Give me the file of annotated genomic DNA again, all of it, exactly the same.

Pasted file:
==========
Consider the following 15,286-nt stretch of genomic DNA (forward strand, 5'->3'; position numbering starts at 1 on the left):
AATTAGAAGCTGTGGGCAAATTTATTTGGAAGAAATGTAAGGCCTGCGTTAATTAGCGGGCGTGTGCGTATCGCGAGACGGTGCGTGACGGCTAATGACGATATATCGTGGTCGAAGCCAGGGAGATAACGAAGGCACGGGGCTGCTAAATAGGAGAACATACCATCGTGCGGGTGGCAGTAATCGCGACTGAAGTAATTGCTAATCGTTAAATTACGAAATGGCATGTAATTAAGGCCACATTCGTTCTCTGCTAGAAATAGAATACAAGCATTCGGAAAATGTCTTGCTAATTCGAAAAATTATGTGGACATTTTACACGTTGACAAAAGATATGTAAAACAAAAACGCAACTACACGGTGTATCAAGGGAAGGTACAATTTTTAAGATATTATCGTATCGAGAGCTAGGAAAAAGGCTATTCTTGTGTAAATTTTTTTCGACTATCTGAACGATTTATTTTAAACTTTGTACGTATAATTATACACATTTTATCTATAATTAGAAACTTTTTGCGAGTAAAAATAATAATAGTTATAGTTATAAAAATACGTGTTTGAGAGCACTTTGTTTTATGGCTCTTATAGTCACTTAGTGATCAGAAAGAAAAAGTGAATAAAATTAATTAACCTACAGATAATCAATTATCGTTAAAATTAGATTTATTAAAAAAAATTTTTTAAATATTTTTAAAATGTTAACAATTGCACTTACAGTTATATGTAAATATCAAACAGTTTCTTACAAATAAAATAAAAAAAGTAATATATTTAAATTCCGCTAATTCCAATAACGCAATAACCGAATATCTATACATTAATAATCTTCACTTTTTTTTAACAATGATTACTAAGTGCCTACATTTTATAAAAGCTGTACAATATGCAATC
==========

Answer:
Consider the following 15,286-nt stretch of genomic DNA (forward strand, 5'->3'; position numbering starts at 1 on the left):
AATTAGAAGCTGTGGGCAAATTTATTTGGAAGAAATGTAAGGCCTGCGTTAATTAGCGGGCGTGTGCGTATCGCGAGACGGTGCGTGACGGCTAATGACGATATATCGTGGTCGAAGCCAGGGAGATAACGAAGGCACGGGGCTGCTAAATAGGAGAACATACCATCGTGCGGGTGGCAGTAATCGCGACTGAAGTAATTGCTAATCGTTAAATTACGAAATGGCATGTAATTAAGGCCACATTCGTTCTCTGCTAGAAATAGAATACAAGCATTCGGAAAATGTCTTGCTAATTCGAAAAATTATGTGGACATTTTACACGTTGACAAAAGATATGTAAAACAAAAACGCAACTACACGGTGTATCAAGGGAAGGTACAATTTTTAAGATATTATCGTATCGAGAGCTAGGAAAAAGGCTATTCTTGTGTAAATTTTTTTCGACTATCTGAACGATTTATTTTAAACTTTGTACGTATAATTATACACATTTTATCTATAATTAGAAACTTTTTGCGAGTAAAAATAATAATAGTTATAGTTATAAAAATACGTGTTTGAGAGCACTTTGTTTTATGGCTCTTATAGTCACTTAGTGATCAGAAAGAAAAAGTGAATAAAATTAATTAACCTACAGATAATCAATTATCGTTAAAATTAGATTTATTAAAAAAAATTTTTTAAATATTTTTAAAATGTTAACAATTGCACTTACAGTTATATGTAAATATCAAACAGTTTCTTACAAATAAAATAAAAAAAGTAATATATTTAAATTCCGCTAATTCCAATAACGCAATAACCGAATATCTATACATTAATAATCTTCACTTTTTTTTAACAATGATTACTAAGTGCCTACATTTTATAAAAGCTGTACAATATGCAATC